The UK’s competition watchdog will launch an in-depth investigation into the fuel sector after raising concerns over the margins made by refineries amid sky-high fuel prices on forecourts across the country.
In an urgent review commissioned by the government and published on Friday, the Competition and Markets Authority (CMA) said it had “found cause for concern in the growing gap between the price of crude oil when it enters refineries, and the wholesale price when it leaves refineries as petrol or diesel”.
The business secretary, Kwasi Kwarteng, last month asked the competition watchdog to carry out a “short and focused” review into the fuel sector amid claims that petrol retailers were profiteering.
The CMA will now begin a deeper investigation into the fuel sector, with an interim report due in the autumn. It includes plans to look at whether the disparities in price between urban and rural areas are justified.
Retailers had been accused of not passing on a 5p cut to fuel duty announced in the former chancellor Rishi Sunak’s spring statement in March.
However, the CMA review found “on the whole the fuel duty cut appears to have been implemented, with the largest fuel retailers doing so immediately and others more gradually”.
The watchdog said the main drivers of increased road fuel prices were the rising cost of crude oil and a growing gap between the crude oil price and the wholesale price of petrol and diesel, known as the “refining spread”. It said the refining spread had tripled in the last year, growing from 10p to almost 35p a litre.
Fuel prices have hit record highs in recent weeks. The RAC said the average cost of a litre of petrol rose 16.59p in June, breaking the previous 11p record rise in a single month in March.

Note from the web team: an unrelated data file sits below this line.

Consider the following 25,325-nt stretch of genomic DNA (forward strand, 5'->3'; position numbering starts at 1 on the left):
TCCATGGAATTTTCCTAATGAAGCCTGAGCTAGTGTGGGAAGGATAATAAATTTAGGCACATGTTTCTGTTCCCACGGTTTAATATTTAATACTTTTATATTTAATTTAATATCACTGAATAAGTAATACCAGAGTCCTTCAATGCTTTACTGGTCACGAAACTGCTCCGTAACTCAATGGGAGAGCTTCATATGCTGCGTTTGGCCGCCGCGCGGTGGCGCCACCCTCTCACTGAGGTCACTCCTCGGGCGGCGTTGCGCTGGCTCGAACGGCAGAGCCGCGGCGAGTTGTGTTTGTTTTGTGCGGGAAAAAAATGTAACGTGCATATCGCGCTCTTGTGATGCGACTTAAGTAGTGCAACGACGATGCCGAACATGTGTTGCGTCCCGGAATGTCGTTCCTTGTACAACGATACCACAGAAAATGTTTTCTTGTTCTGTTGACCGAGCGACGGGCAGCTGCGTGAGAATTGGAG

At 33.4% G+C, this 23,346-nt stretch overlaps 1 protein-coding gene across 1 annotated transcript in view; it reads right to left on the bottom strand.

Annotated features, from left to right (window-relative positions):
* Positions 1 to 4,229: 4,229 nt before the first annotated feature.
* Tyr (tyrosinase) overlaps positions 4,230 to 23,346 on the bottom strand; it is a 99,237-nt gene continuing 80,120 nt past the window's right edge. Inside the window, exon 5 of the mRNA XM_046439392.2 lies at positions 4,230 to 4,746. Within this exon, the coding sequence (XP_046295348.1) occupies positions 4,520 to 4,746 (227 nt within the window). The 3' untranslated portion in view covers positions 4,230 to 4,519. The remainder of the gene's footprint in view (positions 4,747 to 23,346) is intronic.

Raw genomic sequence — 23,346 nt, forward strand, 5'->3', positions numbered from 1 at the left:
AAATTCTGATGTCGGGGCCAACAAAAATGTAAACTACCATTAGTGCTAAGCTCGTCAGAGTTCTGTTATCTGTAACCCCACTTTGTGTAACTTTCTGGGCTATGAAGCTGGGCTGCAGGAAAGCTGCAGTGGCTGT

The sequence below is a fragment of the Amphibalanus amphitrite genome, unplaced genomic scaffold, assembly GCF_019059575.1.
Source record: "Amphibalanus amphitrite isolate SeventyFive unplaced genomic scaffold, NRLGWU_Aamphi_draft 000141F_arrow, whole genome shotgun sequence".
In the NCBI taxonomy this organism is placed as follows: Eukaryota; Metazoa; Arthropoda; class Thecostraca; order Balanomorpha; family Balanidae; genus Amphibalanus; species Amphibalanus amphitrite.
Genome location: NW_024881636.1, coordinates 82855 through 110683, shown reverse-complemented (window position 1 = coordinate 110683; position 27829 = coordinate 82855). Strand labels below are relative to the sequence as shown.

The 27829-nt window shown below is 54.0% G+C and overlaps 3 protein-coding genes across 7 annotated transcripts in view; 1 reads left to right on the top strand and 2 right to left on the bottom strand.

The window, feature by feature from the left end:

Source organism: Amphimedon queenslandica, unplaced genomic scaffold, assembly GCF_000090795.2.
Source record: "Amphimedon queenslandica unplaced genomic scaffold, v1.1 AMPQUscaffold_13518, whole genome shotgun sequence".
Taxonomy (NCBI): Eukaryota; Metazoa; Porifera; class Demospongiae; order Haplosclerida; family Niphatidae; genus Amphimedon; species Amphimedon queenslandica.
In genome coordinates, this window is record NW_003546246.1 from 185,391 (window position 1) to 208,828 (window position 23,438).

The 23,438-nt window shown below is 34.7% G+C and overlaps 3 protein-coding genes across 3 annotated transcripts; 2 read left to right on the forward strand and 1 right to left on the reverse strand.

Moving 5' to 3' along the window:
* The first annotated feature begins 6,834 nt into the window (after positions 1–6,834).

Petrol now costs 191.27p per litre with diesel at 198.84 on average, the RAC said. That puts the cost of a typical 55-litre tank of petrol at £105 while the same volume of diesel costs £109. This week drivers staged protests over prices.
Sarah Cardell, the CMA general counsel, said: “The recent rises in pump prices are a major worry for millions of drivers. While there is no escaping the global pressures pushing up fuel prices, the growing gap between the oil price, and the wholesale price of petrol and diesel, is a cause for concern.
“We now need to get to the bottom of whether there are legitimate reasons for this and, if not, what action can be taken to address it.”
In a letter to Cardell, Kwarteng said on Friday: “It is essential that competition works to keep prices down. The government therefore fully supports the CMA in its further work on this important issue, and will await these findings.”
The outcome of the investigation is a victory for retailers, who have argued they are working on small margins and that oil refineries have not passed on a fall in the price of crude oil since the highs during the early days of the war in Ukraine.
Gordon Balmer, executive director of the Petrol Retailers Association said: “In recent months, we have seen motoring organisations and politicians attempting to scapegoat petrol retailers. This report exonerates petrol retailers and leaves unanswered questions about the extent to which these critics understand the retail fuel market at all.”
Britain only has a handful of large remaining refineries: the Humber and Prax Lindsey refineries in north Lincolnshire; Esso’s Fawley site in Hampshire; Valero’s refinery in Pembroke, the Stanlow oil refinery in Ellesmere Port, Cheshire, owned by India’s Essar Group, and Grangemouth in Scotland, owned by a joint-venture between PetroChina and Ineos.
However, Jack Cousens, the AA’s head of roads policy, said the motoring group “argues that the problem is not the gap between the oil price and wholesale price feeding through to the forecourts but the length of time it takes for that wholesale price to be reflected at the pump”.
He added: “The fuel trade has no trouble in passing on rising costs to the customer but lags badly in passing on savings. It has been labelled ‘rocket and feather’ pricing, and it exists.”
The RAC fuel spokesperson, Simon Williams, urged officials to complete the review swiftly. He said: “As each day goes by and the cost of living crisis is felt ever more keenly, the need for retailers – especially the largest ones – to reflect wholesale prices fairly becomes ever more urgent.